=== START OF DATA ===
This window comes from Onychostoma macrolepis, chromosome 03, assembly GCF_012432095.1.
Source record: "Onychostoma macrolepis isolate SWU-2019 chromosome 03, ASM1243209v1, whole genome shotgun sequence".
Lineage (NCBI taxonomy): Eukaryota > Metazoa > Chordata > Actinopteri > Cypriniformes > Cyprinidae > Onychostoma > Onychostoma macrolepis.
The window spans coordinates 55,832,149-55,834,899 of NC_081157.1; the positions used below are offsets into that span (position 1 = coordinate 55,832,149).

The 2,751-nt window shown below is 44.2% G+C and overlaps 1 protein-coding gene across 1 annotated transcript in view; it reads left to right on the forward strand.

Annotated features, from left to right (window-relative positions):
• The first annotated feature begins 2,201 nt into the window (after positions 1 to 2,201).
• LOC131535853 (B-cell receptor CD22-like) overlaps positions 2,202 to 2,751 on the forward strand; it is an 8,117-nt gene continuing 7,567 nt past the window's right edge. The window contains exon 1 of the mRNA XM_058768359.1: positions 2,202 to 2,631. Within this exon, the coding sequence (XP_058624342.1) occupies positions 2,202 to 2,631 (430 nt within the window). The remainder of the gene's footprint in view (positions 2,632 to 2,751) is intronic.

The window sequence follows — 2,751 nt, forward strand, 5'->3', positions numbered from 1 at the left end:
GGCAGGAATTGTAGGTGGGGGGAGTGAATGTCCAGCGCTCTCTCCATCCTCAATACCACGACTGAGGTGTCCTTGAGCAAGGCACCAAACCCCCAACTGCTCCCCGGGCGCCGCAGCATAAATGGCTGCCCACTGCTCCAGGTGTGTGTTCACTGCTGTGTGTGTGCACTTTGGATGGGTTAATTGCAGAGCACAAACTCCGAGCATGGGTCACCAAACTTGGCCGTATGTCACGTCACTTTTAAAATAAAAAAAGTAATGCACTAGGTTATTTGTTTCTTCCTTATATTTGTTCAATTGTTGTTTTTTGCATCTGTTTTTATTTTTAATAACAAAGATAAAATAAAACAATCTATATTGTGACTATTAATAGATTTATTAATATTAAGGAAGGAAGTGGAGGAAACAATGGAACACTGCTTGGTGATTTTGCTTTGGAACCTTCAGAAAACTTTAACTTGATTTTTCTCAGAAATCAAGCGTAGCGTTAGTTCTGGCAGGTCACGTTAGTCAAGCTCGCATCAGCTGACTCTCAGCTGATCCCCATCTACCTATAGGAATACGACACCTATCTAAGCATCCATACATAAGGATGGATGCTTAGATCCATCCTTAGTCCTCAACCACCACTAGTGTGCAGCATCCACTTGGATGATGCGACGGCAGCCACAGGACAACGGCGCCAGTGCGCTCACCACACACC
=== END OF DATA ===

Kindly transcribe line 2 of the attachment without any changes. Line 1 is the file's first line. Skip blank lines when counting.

Source record: "Onychostoma macrolepis isolate SWU-2019 chromosome 03, ASM1243209v1, whole genome shotgun sequence".